Started by Dr. Naomi Hunter, Sep 02, 2021, 08:50:53 AM
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QuoteReceived 21st September 2018 , Accepted 17th October 2018First published on 17th October 2018AbstractGraphene oxide is the hot topic in biomedical and pharmaceutical research of the current decade. However, its complex interactions with human blood components complicate the transition from the promising in vitro results to clinical settings. Even though graphene oxide is made with the same atoms as our organs, tissues and cells, its bi-dimensional nature causes unique interactions with blood proteins and biological membranes and can lead to severe effects like thrombogenicity and immune cell activation. In this review, we will describe the journey of graphene oxide after injection into the bloodstream, from the initial interactions with plasma proteins to the formation of the "biomolecular corona", and biodistribution. We will consider the link between the chemical properties of graphene oxide (and its functionalized/reduced derivatives), protein binding and in vivo response. We will also summarize data on biodistribution and toxicity in view of the current knowledge of the influence of the biomolecular corona on these processes. Our aim is to shed light on the unsolved problems regarding the graphene oxide corona to build the groundwork for the future development of drug delivery technology.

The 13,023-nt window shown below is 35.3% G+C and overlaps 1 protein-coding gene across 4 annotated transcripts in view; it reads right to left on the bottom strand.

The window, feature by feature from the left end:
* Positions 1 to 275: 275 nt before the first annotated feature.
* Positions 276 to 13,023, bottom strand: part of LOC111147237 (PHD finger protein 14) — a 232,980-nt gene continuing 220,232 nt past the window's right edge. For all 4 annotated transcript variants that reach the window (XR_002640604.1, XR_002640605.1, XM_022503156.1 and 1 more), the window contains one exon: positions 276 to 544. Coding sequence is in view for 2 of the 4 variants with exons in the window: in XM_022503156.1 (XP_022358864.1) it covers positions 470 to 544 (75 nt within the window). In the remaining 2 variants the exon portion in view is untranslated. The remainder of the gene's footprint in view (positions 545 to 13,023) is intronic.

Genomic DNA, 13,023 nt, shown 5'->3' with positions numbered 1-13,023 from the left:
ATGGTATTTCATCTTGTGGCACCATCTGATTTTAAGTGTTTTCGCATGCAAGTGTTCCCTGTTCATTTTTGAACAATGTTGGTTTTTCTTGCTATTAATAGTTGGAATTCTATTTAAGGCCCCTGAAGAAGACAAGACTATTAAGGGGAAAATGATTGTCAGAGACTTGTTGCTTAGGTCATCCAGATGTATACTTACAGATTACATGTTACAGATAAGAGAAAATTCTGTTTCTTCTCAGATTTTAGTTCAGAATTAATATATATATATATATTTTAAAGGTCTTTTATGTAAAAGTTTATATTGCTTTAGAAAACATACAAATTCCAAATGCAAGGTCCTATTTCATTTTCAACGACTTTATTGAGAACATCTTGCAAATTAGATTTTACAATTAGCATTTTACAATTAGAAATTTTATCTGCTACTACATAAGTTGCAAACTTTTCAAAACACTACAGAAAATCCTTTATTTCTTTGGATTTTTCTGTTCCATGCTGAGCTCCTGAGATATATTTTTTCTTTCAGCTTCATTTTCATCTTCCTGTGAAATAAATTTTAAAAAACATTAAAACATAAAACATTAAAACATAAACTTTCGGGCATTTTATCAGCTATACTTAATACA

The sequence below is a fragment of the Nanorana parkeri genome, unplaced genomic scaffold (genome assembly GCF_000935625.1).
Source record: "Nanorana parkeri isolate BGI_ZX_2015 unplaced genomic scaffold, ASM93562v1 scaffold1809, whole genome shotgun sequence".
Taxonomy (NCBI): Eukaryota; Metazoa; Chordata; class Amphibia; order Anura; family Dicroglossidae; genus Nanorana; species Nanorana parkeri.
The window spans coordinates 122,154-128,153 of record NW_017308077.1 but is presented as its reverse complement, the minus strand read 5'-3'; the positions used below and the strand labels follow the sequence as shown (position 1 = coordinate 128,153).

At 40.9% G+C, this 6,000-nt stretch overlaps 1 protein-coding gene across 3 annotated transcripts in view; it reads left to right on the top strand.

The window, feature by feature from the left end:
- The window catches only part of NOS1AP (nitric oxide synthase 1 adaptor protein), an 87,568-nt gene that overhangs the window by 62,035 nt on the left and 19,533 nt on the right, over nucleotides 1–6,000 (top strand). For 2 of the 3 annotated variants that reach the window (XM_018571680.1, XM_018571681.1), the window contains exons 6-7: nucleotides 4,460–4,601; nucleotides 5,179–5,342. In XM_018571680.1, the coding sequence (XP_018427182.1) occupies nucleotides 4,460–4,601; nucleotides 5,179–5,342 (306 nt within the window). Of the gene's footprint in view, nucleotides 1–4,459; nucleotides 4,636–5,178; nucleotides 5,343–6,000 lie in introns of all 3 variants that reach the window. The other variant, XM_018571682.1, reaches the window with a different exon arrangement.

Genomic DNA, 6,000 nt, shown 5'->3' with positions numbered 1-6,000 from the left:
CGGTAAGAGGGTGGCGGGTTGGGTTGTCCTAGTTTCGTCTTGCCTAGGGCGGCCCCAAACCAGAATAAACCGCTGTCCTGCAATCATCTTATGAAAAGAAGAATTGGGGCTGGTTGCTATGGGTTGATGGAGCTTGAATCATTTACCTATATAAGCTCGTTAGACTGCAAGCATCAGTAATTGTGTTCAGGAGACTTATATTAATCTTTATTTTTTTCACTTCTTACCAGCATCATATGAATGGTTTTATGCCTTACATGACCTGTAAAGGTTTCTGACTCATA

QuoteAbstract The advent and pending wide use of nanoscale materials urges a biosafety assessment and safe design of nanomaterials that demonstrate applicability to human medicine. In biological microenvironment, biomolecules will bind onto nanoparticles forming corona and endow nanoparticles new biological identity. Since blood-circulatory system will most likely be the first interaction organ exposed to these nanomaterials, a deep understanding of the basic interaction mechanisms between serum proteins and foreign nanoparticles may help to better clarify the potential risks of nanomaterials and provide guidance on safe design of nanomaterials.In this study, the adsorption of four high-abundance blood proteins onto the carbon-based nanomaterial graphene oxide (GO) and reduced GO (rGO) were investigated via experimental (AFM, florescence spectroscopy, SPR) and simulation-based (molecular dynamics) approaches. Among the proteins in question, we observe competitive binding to the GO surface that features a mélange of distinct packing modes. Our MD simulations reveal that the protein adsorption is mainly enthalpically driven through strong π–π stacking interactions between GO and aromatic protein residues, in addition to hydrophobic interactions. Overall, these results were in line with previous findings related to adsorption of serum proteins onto single-walled carbon nanotubes (SWCNTs), but GO exhibits a dramatic enhancement of adsorption capacity compared to this one-dimensional carbon form. Encouragingly, protein-coated GO resulted in a markedly less cytotoxicity than pristine and protein-coated SWCNTs, suggesting a useful role for this planar nanomaterial in biomedical applications.